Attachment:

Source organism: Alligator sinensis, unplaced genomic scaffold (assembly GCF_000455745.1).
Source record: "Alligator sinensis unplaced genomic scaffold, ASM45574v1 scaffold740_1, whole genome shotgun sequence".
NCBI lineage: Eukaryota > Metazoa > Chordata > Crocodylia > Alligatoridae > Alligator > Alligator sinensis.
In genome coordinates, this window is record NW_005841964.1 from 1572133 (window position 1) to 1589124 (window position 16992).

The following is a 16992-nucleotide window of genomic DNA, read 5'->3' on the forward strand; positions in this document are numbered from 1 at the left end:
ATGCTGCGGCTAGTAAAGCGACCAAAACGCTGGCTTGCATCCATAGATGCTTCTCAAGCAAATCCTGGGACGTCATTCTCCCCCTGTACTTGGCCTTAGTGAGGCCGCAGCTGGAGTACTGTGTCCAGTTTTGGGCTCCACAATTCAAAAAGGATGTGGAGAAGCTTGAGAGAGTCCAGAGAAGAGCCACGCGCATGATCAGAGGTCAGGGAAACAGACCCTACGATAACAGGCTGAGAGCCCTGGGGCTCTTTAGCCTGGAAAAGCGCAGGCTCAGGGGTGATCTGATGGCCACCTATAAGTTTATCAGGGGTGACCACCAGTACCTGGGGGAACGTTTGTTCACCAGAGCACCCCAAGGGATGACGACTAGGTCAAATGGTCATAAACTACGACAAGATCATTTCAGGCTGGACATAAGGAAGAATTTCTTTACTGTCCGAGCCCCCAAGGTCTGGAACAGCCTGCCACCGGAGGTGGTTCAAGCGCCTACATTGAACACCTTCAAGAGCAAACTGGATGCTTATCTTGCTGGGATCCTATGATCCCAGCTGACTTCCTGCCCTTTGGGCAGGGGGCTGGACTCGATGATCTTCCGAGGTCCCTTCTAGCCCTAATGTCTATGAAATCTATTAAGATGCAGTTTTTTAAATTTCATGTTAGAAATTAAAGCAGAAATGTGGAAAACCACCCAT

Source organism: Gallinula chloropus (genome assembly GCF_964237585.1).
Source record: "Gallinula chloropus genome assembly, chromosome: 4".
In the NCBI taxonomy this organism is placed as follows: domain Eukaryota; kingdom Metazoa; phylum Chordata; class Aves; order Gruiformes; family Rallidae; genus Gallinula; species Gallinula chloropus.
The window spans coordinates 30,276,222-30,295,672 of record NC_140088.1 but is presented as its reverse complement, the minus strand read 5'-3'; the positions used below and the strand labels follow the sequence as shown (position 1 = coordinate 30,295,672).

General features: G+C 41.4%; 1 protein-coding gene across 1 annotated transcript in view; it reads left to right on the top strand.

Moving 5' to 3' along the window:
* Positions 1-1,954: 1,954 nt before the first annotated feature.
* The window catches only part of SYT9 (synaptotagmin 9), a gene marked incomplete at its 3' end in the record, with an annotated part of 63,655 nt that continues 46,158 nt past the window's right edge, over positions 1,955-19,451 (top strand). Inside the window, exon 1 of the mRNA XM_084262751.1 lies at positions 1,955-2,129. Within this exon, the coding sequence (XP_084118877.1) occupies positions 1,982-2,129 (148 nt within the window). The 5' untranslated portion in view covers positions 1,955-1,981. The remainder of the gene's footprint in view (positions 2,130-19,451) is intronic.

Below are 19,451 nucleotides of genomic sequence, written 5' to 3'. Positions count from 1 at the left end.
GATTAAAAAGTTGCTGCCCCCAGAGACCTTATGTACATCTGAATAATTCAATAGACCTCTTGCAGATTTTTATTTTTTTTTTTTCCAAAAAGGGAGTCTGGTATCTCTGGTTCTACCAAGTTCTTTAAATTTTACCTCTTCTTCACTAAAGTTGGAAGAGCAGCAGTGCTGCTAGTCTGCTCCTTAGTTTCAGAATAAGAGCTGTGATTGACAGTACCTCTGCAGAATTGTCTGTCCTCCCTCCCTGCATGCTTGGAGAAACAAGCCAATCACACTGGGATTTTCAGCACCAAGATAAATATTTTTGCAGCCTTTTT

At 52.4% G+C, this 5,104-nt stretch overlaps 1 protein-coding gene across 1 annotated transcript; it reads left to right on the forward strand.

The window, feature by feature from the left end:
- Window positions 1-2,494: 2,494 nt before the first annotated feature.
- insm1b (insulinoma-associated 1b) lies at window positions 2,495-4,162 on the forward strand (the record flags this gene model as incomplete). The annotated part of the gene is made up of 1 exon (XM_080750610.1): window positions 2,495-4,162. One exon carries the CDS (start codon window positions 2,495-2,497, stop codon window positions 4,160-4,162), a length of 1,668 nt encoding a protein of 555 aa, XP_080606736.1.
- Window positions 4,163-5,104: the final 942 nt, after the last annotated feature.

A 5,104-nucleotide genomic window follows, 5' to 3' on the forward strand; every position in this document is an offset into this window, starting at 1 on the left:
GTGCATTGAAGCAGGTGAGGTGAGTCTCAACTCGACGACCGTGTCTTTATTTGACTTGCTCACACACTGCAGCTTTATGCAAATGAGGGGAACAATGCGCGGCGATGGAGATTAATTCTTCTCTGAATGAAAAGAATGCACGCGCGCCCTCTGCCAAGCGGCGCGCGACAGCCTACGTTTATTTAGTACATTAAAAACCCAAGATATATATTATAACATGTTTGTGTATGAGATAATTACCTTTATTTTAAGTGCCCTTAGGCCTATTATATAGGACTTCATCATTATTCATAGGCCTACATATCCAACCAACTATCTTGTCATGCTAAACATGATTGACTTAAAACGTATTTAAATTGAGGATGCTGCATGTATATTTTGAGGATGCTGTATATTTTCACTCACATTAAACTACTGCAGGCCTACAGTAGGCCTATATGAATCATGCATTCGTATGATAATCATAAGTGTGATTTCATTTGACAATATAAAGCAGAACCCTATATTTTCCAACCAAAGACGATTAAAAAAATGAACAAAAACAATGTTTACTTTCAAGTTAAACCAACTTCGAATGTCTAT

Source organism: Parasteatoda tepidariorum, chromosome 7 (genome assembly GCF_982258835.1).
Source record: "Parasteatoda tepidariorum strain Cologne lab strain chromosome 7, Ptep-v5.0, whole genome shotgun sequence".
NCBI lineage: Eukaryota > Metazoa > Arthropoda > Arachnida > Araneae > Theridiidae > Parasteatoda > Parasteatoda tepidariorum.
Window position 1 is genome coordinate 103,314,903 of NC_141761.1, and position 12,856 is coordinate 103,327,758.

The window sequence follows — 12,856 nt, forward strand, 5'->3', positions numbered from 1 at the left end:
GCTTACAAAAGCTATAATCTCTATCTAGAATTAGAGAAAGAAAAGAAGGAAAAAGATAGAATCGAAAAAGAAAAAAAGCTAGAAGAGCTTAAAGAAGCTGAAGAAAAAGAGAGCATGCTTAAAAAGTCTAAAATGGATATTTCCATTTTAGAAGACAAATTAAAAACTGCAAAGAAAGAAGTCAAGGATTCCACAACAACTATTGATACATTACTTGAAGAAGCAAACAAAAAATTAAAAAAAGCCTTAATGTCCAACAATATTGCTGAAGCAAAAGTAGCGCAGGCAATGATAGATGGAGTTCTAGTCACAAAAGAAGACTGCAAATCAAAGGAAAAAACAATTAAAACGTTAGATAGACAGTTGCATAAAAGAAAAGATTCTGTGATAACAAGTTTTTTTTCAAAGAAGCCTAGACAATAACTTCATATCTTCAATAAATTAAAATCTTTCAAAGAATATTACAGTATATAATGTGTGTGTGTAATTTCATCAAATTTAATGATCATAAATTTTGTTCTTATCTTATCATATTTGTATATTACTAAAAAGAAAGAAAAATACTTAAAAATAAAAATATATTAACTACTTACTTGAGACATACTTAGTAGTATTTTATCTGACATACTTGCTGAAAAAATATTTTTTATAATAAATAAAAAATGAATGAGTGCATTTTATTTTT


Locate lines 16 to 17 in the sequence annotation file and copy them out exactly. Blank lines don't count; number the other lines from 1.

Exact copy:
GATTAAAAAGTTGCTGCCCCCAGAGACCTTATGTACATCTGAATAATTCAATAGACCTCTTGCAGATTTTTATTTTTTTTTTTTCCAAAAAGGGAGTCTGGTATCTCTGGTTCTACCAAGTTCTTTAAATTTTACCTCTTCTTCACTAAAGTTGGAAGAGCAGCAGTGCTGCTAGTCTGCTCCTTAGTTTCAGAATAAGAGCTGTGATTGACAGTACCTCTGCAGAATTGTCTGTCCTCCCTCCCTGCATGCTTGGAGAAACAAGCCAATCACACTGGGATTTTCAGCACCAAGATAAATATTTTTGCAGCCTTTTT

At 52.4% G+C, this 5,104-nt stretch overlaps 1 protein-coding gene across 1 annotated transcript; it reads left to right on the forward strand.